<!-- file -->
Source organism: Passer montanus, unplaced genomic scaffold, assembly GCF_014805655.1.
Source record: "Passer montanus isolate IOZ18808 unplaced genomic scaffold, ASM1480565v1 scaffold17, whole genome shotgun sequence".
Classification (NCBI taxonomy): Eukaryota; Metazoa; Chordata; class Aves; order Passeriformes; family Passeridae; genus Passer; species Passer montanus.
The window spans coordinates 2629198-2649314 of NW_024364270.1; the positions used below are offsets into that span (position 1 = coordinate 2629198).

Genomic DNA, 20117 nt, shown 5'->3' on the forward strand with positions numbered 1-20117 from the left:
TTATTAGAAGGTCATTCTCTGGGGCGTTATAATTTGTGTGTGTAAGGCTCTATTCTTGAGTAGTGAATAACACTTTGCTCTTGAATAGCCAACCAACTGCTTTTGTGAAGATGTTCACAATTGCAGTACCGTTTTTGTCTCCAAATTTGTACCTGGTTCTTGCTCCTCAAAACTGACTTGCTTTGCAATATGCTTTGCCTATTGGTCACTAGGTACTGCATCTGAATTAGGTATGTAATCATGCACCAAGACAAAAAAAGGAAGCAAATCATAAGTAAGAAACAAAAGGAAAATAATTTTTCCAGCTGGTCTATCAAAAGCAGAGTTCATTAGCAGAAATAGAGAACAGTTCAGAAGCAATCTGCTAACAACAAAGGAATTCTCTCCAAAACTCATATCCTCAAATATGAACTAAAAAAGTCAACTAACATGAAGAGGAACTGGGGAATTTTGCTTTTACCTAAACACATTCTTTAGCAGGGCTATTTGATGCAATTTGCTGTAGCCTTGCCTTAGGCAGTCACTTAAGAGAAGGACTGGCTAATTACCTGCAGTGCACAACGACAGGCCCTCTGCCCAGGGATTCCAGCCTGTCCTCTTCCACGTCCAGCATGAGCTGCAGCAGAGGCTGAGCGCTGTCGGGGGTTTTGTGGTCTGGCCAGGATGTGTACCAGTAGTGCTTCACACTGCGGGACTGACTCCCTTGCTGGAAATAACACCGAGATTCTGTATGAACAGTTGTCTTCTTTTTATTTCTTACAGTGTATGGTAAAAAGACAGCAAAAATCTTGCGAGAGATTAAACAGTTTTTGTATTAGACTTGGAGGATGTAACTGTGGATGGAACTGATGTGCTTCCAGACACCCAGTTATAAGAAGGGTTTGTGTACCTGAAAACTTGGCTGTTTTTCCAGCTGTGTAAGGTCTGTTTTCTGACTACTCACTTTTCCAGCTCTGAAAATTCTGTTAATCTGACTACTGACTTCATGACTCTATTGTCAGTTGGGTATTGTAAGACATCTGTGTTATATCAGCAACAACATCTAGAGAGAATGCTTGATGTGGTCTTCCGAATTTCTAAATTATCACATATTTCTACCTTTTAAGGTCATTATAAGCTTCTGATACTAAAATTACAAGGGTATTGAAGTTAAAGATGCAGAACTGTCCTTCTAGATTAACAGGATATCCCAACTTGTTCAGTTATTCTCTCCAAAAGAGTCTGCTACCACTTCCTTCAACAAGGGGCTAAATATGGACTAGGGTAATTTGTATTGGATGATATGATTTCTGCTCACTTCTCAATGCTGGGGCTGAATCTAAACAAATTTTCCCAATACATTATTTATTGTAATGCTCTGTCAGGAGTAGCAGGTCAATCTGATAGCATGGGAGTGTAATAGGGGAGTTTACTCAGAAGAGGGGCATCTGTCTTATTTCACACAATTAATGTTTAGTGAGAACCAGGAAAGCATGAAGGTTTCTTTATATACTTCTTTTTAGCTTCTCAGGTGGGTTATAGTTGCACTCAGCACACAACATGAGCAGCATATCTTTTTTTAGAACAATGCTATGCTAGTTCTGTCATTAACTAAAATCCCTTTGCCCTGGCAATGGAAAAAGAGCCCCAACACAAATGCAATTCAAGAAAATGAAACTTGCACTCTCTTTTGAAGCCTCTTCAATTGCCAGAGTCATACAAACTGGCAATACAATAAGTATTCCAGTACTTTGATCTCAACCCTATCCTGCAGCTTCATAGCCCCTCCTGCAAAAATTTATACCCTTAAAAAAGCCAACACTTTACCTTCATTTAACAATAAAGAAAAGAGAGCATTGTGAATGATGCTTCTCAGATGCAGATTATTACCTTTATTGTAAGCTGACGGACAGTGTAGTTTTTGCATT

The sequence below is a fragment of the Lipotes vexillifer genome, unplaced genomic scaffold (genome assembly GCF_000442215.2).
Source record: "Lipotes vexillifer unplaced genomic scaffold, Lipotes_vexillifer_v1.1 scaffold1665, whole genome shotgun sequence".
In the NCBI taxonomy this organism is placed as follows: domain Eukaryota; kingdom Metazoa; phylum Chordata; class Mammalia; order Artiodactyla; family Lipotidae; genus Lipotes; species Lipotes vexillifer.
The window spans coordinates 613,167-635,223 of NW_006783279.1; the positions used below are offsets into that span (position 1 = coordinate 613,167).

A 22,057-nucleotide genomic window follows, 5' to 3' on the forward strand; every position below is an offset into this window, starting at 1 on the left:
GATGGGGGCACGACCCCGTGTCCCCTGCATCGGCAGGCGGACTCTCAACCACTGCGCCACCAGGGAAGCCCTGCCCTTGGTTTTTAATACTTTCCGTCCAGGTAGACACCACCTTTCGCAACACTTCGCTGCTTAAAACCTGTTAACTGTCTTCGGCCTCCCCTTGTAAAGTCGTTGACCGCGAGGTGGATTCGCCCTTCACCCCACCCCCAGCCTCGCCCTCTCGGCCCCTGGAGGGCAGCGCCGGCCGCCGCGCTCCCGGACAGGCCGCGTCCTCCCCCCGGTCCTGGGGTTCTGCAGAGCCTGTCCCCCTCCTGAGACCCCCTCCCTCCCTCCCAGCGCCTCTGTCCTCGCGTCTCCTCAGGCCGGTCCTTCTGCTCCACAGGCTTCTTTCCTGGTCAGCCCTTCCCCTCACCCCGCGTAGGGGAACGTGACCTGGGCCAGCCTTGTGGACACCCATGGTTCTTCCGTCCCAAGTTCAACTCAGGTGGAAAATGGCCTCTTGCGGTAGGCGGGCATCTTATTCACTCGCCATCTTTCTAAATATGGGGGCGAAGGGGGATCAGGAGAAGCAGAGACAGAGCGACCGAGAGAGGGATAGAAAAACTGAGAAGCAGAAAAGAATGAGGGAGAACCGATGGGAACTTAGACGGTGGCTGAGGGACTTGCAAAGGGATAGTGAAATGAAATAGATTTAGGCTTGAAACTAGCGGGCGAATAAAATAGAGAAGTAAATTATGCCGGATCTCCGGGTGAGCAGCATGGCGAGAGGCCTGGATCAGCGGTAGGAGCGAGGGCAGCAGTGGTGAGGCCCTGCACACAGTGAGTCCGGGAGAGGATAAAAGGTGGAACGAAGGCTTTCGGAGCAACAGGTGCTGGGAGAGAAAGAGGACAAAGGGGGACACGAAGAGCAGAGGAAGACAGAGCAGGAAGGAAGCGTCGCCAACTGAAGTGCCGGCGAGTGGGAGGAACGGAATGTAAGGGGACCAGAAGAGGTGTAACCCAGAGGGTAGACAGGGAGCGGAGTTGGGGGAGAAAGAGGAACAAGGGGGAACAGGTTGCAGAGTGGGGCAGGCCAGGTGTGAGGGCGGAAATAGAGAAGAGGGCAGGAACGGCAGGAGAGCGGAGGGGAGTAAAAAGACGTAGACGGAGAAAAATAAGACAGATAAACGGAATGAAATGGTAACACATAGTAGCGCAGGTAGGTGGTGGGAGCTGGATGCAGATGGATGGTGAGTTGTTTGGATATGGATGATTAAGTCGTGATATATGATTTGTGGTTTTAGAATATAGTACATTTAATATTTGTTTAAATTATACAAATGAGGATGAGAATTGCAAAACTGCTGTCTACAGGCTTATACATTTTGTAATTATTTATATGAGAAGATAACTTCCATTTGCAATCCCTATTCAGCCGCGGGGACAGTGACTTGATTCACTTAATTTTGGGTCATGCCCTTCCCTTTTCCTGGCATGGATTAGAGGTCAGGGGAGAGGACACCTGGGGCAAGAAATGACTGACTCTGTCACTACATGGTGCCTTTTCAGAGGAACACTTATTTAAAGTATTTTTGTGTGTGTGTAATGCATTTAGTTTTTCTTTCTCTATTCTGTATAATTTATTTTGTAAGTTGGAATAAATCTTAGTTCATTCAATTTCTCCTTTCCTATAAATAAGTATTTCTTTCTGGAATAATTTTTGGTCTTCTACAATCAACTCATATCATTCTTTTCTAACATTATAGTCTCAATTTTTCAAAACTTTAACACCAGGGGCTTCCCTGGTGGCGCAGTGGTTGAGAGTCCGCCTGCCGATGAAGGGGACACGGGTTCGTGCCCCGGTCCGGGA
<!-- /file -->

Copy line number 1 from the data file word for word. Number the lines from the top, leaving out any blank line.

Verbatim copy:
Source organism: Passer montanus, unplaced genomic scaffold, assembly GCF_014805655.1.